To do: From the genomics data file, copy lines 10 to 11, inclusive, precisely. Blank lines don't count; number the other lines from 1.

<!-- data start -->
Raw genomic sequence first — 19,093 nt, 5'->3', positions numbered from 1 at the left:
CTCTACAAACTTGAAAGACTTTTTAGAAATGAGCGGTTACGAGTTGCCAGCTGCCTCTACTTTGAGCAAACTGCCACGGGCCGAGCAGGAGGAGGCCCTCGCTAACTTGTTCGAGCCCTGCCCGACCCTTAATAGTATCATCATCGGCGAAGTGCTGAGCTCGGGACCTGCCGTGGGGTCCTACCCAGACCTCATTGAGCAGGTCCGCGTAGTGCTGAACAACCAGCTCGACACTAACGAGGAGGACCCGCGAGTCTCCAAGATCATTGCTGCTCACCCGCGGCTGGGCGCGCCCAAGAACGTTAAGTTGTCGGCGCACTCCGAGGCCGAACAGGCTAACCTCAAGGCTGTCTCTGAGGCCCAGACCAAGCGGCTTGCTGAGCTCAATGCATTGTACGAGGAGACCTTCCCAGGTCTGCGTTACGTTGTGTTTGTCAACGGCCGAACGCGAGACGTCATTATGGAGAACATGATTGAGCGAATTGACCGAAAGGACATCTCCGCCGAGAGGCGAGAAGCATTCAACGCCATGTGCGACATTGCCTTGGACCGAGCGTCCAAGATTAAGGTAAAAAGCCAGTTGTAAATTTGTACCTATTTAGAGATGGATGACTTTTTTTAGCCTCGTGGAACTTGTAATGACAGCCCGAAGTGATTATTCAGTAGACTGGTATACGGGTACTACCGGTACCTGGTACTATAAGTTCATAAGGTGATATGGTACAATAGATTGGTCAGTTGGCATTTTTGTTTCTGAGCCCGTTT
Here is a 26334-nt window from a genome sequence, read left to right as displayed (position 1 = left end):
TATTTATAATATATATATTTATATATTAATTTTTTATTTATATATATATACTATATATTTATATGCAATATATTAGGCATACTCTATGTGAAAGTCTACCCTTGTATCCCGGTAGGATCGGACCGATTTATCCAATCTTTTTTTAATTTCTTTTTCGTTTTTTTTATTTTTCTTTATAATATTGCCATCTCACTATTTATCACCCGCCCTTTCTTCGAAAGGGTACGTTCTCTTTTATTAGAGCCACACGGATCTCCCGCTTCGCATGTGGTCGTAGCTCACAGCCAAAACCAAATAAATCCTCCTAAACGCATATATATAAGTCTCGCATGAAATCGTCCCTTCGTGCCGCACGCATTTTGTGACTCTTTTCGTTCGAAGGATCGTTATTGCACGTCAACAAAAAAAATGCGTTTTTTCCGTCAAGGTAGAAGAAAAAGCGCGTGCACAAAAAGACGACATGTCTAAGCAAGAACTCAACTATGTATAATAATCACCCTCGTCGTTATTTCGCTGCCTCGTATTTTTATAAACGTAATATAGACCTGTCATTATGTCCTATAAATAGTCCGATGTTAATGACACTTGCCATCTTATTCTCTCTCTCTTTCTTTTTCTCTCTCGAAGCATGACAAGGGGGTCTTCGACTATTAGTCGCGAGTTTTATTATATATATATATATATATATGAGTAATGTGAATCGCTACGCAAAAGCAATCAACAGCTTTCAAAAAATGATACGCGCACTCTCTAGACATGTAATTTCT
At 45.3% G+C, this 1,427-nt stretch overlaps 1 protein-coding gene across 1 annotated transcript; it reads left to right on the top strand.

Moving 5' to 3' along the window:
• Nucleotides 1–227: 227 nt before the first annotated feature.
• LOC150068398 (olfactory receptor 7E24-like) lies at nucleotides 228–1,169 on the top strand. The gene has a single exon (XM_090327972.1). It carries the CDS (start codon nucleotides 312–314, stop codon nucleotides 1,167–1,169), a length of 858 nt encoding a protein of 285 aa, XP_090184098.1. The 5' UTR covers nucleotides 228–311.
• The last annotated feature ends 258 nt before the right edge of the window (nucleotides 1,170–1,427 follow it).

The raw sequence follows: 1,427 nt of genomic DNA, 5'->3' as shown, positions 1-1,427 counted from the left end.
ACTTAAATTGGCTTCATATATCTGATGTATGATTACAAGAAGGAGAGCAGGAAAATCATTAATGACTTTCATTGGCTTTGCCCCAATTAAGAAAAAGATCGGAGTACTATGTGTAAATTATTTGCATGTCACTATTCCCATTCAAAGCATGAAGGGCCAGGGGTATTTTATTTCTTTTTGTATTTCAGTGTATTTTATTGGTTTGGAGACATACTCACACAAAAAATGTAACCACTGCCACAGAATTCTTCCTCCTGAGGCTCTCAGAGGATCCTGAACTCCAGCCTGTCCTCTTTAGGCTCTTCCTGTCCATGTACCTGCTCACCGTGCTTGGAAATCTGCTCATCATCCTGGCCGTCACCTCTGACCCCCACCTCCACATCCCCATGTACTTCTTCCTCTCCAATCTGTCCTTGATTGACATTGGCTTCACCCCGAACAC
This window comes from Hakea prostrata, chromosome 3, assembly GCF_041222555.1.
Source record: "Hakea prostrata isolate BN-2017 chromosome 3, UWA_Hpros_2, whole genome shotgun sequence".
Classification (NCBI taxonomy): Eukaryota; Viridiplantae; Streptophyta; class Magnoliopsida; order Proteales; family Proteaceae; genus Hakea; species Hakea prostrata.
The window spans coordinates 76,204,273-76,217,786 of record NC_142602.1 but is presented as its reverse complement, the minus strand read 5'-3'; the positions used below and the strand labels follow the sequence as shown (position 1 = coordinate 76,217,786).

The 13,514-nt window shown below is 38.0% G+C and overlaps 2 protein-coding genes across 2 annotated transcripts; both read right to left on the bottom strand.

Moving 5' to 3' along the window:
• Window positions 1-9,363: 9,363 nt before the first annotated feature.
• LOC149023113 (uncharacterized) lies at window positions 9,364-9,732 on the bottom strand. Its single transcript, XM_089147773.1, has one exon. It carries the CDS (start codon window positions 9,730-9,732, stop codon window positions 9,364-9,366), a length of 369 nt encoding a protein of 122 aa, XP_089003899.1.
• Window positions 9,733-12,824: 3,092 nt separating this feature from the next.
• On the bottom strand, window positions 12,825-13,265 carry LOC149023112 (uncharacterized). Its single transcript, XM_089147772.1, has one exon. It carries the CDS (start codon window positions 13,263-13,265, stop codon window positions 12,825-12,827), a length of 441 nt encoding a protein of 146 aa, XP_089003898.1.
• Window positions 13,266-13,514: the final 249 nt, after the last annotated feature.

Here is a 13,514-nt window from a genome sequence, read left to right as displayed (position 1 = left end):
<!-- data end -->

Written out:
The raw sequence follows: 1,427 nt of genomic DNA, 5'->3' as shown, positions 1-1,427 counted from the left end.
ACTTAAATTGGCTTCATATATCTGATGTATGATTACAAGAAGGAGAGCAGGAAAATCATTAATGACTTTCATTGGCTTTGCCCCAATTAAGAAAAAGATCGGAGTACTATGTGTAAATTATTTGCATGTCACTATTCCCATTCAAAGCATGAAGGGCCAGGGGTATTTTATTTCTTTTTGTATTTCAGTGTATTTTATTGGTTTGGAGACATACTCACACAAAAAATGTAACCACTGCCACAGAATTCTTCCTCCTGAGGCTCTCAGAGGATCCTGAACTCCAGCCTGTCCTCTTTAGGCTCTTCCTGTCCATGTACCTGCTCACCGTGCTTGGAAATCTGCTCATCATCCTGGCCGTCACCTCTGACCCCCACCTCCACATCCCCATGTACTTCTTCCTCTCCAATCTGTCCTTGATTGACATTGGCTTCACCCCGAACAC